So, what about that next app? Seth and I have been working on a new app for Autodesk Exchange and expect to have it published shortly. So, if you don’t want to tackle importing resources yourself then you can download our version. DWG Resource Importer consolidates these operations into a convenient palette allowing you to quickly import resources from templates, standard files, and drawing files. Here’s what you can expect to see.

Select the resources to import – layers, blocks, line styles, dimension, and more…

Import the resources and if you want to refer back to the report later you can save it.

There’s no reason anyone on your team should have to recreate resources from project to project. Whether you develop your own import palette or use one like DWG Resource Importer your team will save production hours.

About Mark Stefanchuk: Mark is a VP and senior consultant with CAD Management Resources, Inc. He divides his time between developing innovative custom software solutions and helping clients navigate complex design automation environments. If you would like to find out how he can assist you with your design technology he can be reached by contacting us at info@cadmanage.com.

RevFiles, Cool App

by Seth Cohen, CADmanage.com

Last month, we talked about resources.  Well Mark and I were thinking about resources and one of the problems that a CAD Manager, or single user managing CAD, encounter is that the list of resource files can get pretty big. And, what if you have files with the same name, and you want to navigate to where the conflict is?  No easy task.  So, we had this great idea of an AutoCAD App that would review the resource files for you, and we called it Review Files (REVFILES for short)

We’re still in-process of getting it up on Autodesk Exchange, but here’s a little preview of it.  RevFiles has a palette interface.  First, to load it up, click the icon in the Plug-ins tab.

Review Files App

Review Files App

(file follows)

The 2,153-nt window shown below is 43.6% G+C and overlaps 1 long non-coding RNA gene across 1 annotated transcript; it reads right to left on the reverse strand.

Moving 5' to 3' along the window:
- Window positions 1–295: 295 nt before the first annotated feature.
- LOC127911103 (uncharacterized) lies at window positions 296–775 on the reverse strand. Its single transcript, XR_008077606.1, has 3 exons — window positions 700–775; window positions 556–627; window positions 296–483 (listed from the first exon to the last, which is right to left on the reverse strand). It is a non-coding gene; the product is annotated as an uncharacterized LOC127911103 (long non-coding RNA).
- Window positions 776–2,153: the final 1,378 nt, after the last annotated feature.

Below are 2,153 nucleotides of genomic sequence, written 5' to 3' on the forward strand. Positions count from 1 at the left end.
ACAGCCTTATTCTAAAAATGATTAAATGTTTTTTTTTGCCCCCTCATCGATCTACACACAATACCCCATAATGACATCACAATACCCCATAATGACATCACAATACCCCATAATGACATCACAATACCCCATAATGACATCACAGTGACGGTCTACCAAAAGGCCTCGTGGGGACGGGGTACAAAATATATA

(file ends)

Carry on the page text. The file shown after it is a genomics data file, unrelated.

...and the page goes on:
When you first load it up, it shows all the files and their folder locations of files being used by your current AutoCAD profile. Below is a breakdown of the Review Files palette.

Review Files Palette

Review Files Palette

Whats really cool about the app is that you can export the list to a .CSV file (Comma Separated Values), and double-click any of the folders or files to navigate to (really cool, and time-saving).

Look for the RevFiles app on Autodesk Exchange coming soon!

“Now you know, and knowing is half the battle.”  …………G.I. Joe

Click Here to Get The best Training Ever

About Seth Cohen: Seth is Vice President of Training  at CAD Management Resources Inc., specializing in civil engineering and CAD applications including Civil 3D®, Map 3D, AutoCAD®, MicroStation®, and InRoads®. He has conducted many classes for CAD professionals ranging from commercial to  government organizations.  If you would like to find out how he can assist you with your training needs he can be reached by contacting us at info@cadmanage.com.

Multiple Resources (AutoCAD)

by Mark Stefanchuk, CADmanage.com

Seth’s last blog, Resources Resources…, was great! In particular this bit of information really caught my attention.

The Files tab lists the folders that AutoCAD will use to search for resource files (a.k.a. Support Paths), drivers, CUI files, tool palettes, and so on.  There are also user-defined settings such as the  dictionary file used for checking spelling.  Paths are searched in the order that they are listed in the Options dialog box, and if the same file exists in different folders, the first instance found is used.